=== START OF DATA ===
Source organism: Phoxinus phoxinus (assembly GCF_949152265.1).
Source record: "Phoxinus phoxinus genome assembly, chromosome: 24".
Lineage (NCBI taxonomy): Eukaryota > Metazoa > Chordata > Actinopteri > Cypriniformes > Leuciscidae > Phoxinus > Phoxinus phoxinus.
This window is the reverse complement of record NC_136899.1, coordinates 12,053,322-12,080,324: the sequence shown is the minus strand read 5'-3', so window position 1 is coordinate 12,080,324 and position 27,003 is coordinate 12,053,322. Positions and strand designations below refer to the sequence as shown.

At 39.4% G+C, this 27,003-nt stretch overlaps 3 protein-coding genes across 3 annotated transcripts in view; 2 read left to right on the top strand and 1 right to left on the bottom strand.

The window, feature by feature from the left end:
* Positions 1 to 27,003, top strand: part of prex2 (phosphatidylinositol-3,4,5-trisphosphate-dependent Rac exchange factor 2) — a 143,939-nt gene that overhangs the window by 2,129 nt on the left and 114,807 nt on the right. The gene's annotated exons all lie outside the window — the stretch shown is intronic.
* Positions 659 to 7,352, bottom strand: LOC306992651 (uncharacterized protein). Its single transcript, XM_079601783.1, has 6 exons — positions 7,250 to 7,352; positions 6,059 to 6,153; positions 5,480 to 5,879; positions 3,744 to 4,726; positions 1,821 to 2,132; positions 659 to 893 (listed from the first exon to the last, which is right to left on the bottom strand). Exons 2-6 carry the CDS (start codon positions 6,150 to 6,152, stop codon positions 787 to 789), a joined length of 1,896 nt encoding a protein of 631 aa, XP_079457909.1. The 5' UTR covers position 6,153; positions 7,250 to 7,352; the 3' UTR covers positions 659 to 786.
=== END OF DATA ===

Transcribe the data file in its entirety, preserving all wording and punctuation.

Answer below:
Source organism: Phoxinus phoxinus (assembly GCF_949152265.1).
Source record: "Phoxinus phoxinus genome assembly, chromosome: 24".
Lineage (NCBI taxonomy): Eukaryota > Metazoa > Chordata > Actinopteri > Cypriniformes > Leuciscidae > Phoxinus > Phoxinus phoxinus.
This window is the reverse complement of record NC_136899.1, coordinates 12,053,322-12,080,324: the sequence shown is the minus strand read 5'-3', so window position 1 is coordinate 12,080,324 and position 27,003 is coordinate 12,053,322. Positions and strand designations below refer to the sequence as shown.

At 39.4% G+C, this 27,003-nt stretch overlaps 3 protein-coding genes across 3 annotated transcripts in view; 2 read left to right on the top strand and 1 right to left on the bottom strand.

The window, feature by feature from the left end:
* Positions 1 to 27,003, top strand: part of prex2 (phosphatidylinositol-3,4,5-trisphosphate-dependent Rac exchange factor 2) — a 143,939-nt gene that overhangs the window by 2,129 nt on the left and 114,807 nt on the right. The gene's annotated exons all lie outside the window — the stretch shown is intronic.
* Positions 659 to 7,352, bottom strand: LOC306992651 (uncharacterized protein). Its single transcript, XM_079601783.1, has 6 exons — positions 7,250 to 7,352; positions 6,059 to 6,153; positions 5,480 to 5,879; positions 3,744 to 4,726; positions 1,821 to 2,132; positions 659 to 893 (listed from the first exon to the last, which is right to left on the bottom strand). Exons 2-6 carry the CDS (start codon positions 6,150 to 6,152, stop codon positions 787 to 789), a joined length of 1,896 nt encoding a protein of 631 aa, XP_079457909.1. The 5' UTR covers position 6,153; positions 7,250 to 7,352; the 3' UTR covers positions 659 to 786.